This article needs more links to other articles to help integrate it into the encyclopedia. (December 2012) (Learn how and when to remove this template message)
"Two Kinds" is a short story from the book The Joy Luck Club by Amy Tan. It was first published in 1989. The short story outlines the main character Jing-mei Woo’s childhood and the effects of her mother’s high expectations for her life. It is clear that some of the events in the short story reflect events that happened in the author’s life. For example, the main character's mother left China, leaving behind her family and children. The same is true with Amy Tan's mother. In 1993, a movie based on the book was made.
- Jing-mei Woo (June) is the narrator as well as the protagonist. After being pushed by her mother to become a prodigy, she develops a rebellious attitude toward her mother.
- Mother Jing-mei's mother
- Mr. Chong is Jing-mei’s piano teacher. He is deaf and has poor eyesight.
- Lindo Jong (Auntie Lindo) is Jing-mei's mother's friend.
- Waverly Jong is Lindo's daughter. She is a Chinese chess champion and brags about it to Jing-mei.
- Uncle Tin is Auntie Lindo's husband and Waverly Jong's father.
"Two Kinds" tells of a woman and daughter expecting a great life in America. The daughter, Jing-mei, wants desperately to become a "Chinese Shirley Temple" by making a career in singing and dancing. Her mother is consumed in the belief that Jing-mei is a genius, thus making her do pointless tests that she sees other prodigy children doing in magazines such as standing on her head and reciting world capitals. All of this proves to be useless and the idea begins to fade away until Jing-mei's mother decides to make Jing-mei take piano lessons with their neighbor, Mr. Chong. The ex-pianist is, however, deaf and has poor eyesight. Having a teacher with disabilities gives her the ability to play as she wants to and ultimately not learn. A talent show ensues and her mother signs her up out of pride toward her friend Lindo Jong, whose daughter is a prodigy chess player. She plays a song called Pleading Child and does absolutely terrible. She thought her mother would be mad because the whole town was there watching. Surprising to Jing-Mei, her mother says nothing to her about the recital. Later, her mother asks if she is going to the piano lessons. Thinking that the recital was bad enough for her mother to have a notion that she wanted to quit, she declined. Forcing her to go, Jing-Mei exclaims "I wish I had never been born; I wish I were dead! Like them [her babies in China]." This left a blank face on her mother, horrified by what her daughter had remarked. The piano lessons had stopped and she didn't have to do any of the trivial tests her mother had forced her to do before. Her mother dies and as an adult and Jing-mei is asked to take the old piano and her notes. She takes the piano into her home and begins playing through her old music. She finds that the song "Pleading Child" was only half of the song she had been playing. The other half was called "Perfectly Contented."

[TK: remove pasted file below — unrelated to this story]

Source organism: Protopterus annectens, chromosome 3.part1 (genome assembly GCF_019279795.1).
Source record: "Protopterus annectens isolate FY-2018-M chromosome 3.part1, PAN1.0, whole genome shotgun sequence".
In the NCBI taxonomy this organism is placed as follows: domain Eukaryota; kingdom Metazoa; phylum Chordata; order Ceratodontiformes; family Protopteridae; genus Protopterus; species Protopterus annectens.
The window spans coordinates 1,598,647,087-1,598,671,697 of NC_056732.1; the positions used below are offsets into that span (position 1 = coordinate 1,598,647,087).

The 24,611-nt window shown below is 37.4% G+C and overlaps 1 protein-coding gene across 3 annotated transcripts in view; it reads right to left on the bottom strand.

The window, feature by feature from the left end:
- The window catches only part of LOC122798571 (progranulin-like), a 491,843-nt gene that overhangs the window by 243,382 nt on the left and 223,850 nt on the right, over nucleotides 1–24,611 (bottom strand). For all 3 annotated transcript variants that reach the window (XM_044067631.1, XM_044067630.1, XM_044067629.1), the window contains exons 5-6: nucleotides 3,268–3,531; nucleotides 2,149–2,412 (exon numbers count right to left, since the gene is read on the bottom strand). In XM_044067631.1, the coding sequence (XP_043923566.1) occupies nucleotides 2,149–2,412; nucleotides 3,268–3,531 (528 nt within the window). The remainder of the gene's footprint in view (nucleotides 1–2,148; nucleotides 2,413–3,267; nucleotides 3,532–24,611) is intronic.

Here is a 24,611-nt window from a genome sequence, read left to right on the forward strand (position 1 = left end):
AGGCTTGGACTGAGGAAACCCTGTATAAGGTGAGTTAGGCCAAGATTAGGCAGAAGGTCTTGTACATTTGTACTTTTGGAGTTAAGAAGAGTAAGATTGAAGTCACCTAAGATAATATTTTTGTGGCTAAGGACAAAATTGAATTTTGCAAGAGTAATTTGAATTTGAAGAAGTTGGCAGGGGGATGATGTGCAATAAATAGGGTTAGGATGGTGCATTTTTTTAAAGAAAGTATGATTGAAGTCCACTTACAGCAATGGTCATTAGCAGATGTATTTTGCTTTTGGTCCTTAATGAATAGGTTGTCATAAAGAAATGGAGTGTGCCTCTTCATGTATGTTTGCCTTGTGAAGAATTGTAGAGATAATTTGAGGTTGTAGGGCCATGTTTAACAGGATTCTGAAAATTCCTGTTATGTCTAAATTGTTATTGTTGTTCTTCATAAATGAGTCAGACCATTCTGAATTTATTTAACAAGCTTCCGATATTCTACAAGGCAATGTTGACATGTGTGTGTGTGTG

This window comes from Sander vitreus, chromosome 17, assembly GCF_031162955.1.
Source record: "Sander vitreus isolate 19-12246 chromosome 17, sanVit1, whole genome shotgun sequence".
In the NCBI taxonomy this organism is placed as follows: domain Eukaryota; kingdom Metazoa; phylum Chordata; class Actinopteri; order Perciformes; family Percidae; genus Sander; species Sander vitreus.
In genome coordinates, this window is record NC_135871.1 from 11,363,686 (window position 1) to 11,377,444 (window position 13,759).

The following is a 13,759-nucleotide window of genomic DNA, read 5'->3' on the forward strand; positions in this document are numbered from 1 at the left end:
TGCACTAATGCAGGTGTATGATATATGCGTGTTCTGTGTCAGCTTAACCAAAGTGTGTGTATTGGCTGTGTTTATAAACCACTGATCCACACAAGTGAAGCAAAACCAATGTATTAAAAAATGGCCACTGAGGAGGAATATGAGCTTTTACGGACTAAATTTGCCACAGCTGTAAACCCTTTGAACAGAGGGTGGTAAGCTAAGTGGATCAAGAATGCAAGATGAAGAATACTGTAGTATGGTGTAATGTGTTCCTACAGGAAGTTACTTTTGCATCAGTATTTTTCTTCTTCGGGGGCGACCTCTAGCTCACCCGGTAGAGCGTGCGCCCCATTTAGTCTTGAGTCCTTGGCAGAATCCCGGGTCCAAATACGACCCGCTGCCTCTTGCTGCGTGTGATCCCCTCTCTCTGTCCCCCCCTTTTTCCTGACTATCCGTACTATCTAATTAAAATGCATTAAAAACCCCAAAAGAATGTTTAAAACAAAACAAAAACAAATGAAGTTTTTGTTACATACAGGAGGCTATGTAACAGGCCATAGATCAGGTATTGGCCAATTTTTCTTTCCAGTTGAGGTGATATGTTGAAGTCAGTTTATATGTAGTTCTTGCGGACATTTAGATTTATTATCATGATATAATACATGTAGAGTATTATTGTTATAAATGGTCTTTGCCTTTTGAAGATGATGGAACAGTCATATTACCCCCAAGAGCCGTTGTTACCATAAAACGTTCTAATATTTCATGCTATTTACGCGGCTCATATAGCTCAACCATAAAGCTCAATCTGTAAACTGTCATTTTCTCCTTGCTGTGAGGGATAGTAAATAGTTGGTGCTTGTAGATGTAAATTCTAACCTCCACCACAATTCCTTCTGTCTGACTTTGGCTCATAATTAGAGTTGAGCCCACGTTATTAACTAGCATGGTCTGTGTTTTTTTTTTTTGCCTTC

- Tan, Amy. The Joy Luck Club. New York: Penguin, 2006. Print.
- Charters, Ann. The Story and Its Writer: an Introduction to Short Fiction. Boston: Bedford/St. Martins, 2011.p.783. ISBN 978-0-312-59624-8
- "Amy Tan Biography -- Academy of Achievement." Academy of Achievement Main Menu. Academy of Achievement, 17 June 2010. Web. 24 Oct. 2011. <http://www.achievement.org/autodoc/page/tan0bio-1>.
- "The Joy Luck Club (1993) - IMDb." The Internet Movie Database (IMDb). The Internet Movie Database. Web. 24 Oct. 2011. <http://www.imdb.com/title/tt0107282/>.
- 40 Short Stories A Portable Anthology Third Edition By Beverly Lawn